Since the late 60s, ethnographic filmmaking has been confronting its colonial origins and moving beyond it. The field now works with communities in partnerships rather than exoticizing them. Anthropologists like Fruzzetti and Östör recognize that cultivating long-term, trust-based relationships is crucial before any camerawork can begin.

"Unless you’ve done the prior work, you really have no clue of how to portray a community, what they value and what it means to them,” said Fruzzetti.

A 30-year ethnographic legacy

Fruzzetti and Östör first began working together over 30 years ago. Their most recent film, “In My Mother’s House,” was made in 2017 and unravels Fruzzetti’s family history within the context of Italian colonialism in Eritrea.

“I knew that my mother has an incredible story, and it isn’t just for me. It goes beyond one family and will reach a much wider audience,” said Fruzzetti. The team called the film a “total departure” from anything they’ve done before.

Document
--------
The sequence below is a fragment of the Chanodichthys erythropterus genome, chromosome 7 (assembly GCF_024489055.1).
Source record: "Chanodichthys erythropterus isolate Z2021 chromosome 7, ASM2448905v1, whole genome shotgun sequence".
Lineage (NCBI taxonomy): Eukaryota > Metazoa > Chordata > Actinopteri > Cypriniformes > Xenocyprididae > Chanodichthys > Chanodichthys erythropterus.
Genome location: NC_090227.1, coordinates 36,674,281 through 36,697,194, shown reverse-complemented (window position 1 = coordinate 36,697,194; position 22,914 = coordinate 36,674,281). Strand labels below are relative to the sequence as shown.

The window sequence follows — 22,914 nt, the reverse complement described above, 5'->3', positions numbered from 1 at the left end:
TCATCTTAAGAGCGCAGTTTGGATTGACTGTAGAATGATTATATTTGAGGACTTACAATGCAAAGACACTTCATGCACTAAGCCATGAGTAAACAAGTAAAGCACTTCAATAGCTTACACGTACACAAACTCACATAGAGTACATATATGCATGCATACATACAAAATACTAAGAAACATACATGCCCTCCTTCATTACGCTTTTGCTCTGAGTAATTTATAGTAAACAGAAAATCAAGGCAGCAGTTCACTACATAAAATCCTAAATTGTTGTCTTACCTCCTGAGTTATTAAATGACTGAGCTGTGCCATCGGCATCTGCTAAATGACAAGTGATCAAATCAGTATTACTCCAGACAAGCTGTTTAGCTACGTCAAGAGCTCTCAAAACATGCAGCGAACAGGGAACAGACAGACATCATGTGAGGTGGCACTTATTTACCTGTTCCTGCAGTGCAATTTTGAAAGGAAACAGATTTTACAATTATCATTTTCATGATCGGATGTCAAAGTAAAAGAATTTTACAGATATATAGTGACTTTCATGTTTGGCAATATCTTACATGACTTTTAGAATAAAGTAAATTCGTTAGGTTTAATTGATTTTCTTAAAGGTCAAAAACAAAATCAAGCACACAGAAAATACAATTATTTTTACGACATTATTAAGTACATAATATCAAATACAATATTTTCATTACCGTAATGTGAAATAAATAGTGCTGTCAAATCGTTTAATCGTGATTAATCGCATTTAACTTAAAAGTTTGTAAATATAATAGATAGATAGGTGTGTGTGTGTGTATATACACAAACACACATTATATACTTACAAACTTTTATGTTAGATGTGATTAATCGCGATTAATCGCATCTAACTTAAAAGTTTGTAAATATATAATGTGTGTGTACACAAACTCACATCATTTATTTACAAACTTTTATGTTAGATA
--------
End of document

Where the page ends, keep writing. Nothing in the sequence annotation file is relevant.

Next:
“It’s a very lowkey, gentle unfolding of a history that starts to resonate with everybody’s history as they learn about their family, their history and their culture. It draws you into her story in the film,” said Wintle.

Five other films by Fruzzetti and Östör will also be streaming at the Mother Tongue Film Festival as part of a retrospective of their work. Titles include “Seed and Earth,” “Khalfan and Zanzibar,” “Fishers of Dar,” “Singing Pictures” and “Songs of A Sorrowful Man.”

Now the team’s decades-long collaboration of films, field notes and raw footage reside at the Human Studies Film Archive where they will be accessible to everyone.

"Our field notes, drafts, photographs, videos, publications and films are all there for the archive to bring into the lives of contemporary society and institutions as something vitally involved in the past, present and future,” said Östör.

Films for the future

Yellow reel with black, decaying film on white background